Nearly 7,000 intellectually disabled Tennesseans who benefit from state-sponsored medical care are expected to bear the brunt of $48 million in cuts, ending an era of round-the-clock care.
“It’s going to be a change, which is not the best thing in the world for them,” Tennessee Department of Intellectual and Developmental Disabilities Commissioner Jim Henry said Friday during an editorial board meeting at the Chattanooga Times Free Press. “Any time you change [conditions for] these kind of folks ... there’s problems there.”
The state currently provides two personal assistants each to 27 severely disabled patients, Henry said, but it costs “over $230,000 per person, per year.” Henry described the care as “unlimited” and “24/7.”
The personal assistants help patients “get up, bathe, go to bed, let Mom go to the grocery store,” among other tasks, Henry said.
In cuts recommended to Gov. Bill Haslam, Henry has proposed limiting personal assistants’ work to 215 hours per month.
Carol Westlake, executive director of the Tennessee Disability Coalition, put it another way.
“You have to know how to feed somebody without killing them,” she said. “What if he quits breathing?”
Funding for personal assistants is expected to be cut by $3.4 million, Henry said, and nursing care could be docked by as much as $5 million. Some patients will be given the option to move away from their families into “community homes,” Henry said.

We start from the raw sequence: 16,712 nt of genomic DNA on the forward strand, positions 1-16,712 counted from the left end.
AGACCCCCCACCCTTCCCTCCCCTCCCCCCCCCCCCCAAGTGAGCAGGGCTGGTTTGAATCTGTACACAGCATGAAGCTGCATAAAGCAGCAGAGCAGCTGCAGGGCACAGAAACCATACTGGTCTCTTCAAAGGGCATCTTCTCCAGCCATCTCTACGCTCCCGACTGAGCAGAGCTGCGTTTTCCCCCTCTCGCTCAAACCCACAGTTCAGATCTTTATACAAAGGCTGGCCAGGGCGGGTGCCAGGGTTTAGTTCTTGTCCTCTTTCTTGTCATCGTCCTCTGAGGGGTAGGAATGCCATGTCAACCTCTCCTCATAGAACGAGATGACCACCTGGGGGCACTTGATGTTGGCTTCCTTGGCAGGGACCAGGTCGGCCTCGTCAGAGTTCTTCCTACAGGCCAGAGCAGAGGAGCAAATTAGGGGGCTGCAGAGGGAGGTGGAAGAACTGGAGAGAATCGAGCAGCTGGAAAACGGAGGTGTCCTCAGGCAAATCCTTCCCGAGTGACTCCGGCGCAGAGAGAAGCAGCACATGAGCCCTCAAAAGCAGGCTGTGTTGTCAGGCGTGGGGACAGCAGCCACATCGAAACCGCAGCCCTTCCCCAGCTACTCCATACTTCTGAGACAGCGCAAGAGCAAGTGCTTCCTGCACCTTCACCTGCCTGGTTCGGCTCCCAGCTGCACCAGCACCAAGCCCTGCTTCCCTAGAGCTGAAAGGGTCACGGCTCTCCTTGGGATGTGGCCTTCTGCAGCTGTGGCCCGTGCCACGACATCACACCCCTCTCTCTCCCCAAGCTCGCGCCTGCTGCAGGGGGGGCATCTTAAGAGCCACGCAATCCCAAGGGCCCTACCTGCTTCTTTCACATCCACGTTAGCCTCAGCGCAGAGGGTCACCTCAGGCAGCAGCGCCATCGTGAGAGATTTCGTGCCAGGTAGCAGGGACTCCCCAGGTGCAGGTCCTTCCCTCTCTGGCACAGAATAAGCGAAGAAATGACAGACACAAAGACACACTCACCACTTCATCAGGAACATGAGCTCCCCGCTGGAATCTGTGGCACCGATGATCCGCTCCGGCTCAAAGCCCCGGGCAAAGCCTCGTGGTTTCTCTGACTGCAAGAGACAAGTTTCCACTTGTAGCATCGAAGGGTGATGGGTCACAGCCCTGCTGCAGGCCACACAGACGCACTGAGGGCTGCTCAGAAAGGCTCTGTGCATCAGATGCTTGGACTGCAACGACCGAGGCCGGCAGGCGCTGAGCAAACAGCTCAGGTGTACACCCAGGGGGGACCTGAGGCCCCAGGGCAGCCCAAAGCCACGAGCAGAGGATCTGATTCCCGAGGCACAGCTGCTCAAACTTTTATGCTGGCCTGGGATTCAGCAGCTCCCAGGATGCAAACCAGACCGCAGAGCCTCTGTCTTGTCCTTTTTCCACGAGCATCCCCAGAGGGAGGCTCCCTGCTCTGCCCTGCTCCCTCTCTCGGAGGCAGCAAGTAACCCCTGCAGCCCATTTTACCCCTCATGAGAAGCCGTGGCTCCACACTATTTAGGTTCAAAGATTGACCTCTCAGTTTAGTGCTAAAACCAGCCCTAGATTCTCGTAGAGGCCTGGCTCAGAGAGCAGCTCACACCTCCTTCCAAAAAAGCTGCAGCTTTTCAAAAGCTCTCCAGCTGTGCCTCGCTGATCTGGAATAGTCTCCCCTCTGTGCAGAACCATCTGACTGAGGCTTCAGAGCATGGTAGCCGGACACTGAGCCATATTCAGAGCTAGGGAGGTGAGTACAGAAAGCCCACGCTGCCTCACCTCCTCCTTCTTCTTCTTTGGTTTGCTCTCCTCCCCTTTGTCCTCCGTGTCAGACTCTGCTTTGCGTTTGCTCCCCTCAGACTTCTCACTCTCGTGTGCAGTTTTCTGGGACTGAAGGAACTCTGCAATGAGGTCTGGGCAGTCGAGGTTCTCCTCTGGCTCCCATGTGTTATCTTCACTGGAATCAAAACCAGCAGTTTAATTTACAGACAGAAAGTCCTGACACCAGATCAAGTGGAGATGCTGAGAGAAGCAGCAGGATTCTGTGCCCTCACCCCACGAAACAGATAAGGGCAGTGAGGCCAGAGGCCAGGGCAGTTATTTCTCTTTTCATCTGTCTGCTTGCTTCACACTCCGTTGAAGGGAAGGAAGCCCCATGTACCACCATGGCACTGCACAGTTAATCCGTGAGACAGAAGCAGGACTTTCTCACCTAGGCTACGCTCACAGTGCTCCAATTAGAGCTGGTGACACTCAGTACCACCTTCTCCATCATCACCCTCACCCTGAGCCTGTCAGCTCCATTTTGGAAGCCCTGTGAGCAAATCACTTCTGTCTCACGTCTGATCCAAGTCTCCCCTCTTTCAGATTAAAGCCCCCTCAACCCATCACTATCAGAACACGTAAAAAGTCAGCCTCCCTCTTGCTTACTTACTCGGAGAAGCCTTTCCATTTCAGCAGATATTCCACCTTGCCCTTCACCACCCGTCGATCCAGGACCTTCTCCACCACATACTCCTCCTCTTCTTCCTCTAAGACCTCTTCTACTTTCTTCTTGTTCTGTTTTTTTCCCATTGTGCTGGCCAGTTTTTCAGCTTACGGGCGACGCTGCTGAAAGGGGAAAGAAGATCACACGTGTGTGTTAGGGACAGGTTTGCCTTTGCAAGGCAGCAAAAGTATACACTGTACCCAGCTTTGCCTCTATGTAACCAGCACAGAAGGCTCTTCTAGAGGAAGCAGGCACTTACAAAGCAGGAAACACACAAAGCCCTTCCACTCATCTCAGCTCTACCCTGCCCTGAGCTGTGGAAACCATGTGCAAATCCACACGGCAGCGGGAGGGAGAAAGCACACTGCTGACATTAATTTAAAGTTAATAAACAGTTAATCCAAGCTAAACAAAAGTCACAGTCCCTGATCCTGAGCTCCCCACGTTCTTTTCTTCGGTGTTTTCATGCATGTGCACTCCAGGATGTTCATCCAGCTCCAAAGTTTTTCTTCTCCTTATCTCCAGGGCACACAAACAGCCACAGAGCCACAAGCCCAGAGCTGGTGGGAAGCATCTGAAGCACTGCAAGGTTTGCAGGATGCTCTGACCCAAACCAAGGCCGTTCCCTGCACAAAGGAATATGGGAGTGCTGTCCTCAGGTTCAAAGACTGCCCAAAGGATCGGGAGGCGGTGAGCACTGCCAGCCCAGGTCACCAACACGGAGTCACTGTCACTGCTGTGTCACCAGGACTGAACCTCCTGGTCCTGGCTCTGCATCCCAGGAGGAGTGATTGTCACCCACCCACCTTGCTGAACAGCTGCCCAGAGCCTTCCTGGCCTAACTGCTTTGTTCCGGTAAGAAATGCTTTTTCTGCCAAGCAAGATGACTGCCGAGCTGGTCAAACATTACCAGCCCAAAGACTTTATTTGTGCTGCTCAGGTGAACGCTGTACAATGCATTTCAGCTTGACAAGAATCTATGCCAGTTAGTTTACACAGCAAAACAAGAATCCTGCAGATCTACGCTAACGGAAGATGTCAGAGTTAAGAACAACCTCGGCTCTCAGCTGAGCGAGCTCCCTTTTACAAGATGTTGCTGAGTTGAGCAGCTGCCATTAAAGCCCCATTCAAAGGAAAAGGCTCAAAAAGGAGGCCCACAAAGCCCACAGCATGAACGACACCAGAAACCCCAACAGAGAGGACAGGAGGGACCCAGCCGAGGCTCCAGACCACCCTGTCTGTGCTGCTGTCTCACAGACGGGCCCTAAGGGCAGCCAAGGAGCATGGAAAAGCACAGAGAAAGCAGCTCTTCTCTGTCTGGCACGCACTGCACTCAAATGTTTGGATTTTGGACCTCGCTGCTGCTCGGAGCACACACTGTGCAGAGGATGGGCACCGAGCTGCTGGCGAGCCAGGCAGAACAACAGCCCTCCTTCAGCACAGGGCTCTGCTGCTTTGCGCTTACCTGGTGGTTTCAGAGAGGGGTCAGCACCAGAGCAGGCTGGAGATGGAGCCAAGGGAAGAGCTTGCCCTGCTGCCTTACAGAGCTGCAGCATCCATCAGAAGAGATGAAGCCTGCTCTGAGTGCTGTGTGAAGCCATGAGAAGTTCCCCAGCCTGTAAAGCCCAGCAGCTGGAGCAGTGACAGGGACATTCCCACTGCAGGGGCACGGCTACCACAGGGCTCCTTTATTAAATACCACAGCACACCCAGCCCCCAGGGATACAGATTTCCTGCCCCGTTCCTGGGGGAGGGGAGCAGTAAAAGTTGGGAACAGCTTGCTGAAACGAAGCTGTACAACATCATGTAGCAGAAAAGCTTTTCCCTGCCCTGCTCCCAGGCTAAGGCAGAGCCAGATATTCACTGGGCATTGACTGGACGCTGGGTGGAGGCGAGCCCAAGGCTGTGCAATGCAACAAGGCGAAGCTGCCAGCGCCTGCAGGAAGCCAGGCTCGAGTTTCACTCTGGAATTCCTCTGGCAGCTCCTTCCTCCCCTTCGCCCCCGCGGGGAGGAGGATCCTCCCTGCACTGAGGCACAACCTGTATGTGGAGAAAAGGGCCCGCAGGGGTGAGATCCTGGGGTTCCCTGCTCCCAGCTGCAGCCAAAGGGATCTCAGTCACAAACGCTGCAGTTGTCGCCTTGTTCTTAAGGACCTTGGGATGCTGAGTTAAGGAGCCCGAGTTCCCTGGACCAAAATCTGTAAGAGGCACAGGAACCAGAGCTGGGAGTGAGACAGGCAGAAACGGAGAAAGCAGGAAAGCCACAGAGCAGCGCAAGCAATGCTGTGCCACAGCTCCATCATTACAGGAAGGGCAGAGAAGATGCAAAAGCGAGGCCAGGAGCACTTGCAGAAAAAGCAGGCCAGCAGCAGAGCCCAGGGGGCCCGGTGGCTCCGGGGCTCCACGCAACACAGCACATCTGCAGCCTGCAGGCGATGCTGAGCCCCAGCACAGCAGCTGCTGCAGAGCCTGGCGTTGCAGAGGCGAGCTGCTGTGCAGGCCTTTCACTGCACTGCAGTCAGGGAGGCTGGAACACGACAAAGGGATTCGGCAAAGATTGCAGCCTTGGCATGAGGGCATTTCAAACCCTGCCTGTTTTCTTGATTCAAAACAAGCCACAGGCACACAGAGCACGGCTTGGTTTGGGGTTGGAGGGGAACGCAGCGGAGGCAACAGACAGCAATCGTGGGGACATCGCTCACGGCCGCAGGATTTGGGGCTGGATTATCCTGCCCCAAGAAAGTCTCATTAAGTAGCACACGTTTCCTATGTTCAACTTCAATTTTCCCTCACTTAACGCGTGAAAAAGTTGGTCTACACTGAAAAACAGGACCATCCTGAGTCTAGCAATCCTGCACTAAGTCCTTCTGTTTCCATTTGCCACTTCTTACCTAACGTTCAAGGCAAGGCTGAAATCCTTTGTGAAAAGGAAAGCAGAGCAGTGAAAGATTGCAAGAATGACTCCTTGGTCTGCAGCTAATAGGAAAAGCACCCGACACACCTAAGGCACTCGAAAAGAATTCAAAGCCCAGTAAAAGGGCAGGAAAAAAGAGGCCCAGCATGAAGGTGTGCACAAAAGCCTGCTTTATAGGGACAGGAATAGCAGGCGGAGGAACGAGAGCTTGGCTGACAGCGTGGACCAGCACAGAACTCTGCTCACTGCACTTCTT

“Which won’t save the state money,” Westlake said. “[Taxpayers] would now undertake room and board along with medical [care] in settings that are generally less appropriate.”
Henry said the department’s Home and Community Based Services branch helps about 6,800 people — the same number currently on its waiting list.
The biggest part of the reduction initially was proposed by former Gov. Phil Bredesen, but President Barack Obama’s American Recovery and Reinvestment Act forestalled the cuts until stimulus funds expired this year.
The Department of Intellectual and Developmental Disabilities was created in January after years as a division of the Department of Finance and Administration.
Asked if his staffers searched for instances of duplication to eliminate before cutting personal assistants and nurses, Henry said they did, but his $800 million department “offers different services” than the Departments of Mental Health or Human Services.
“There are savings to be had,” Westlake said. “They spend tremendous amounts of money on committees that do this, task forces that do that. There are much more efficient uses of that money.”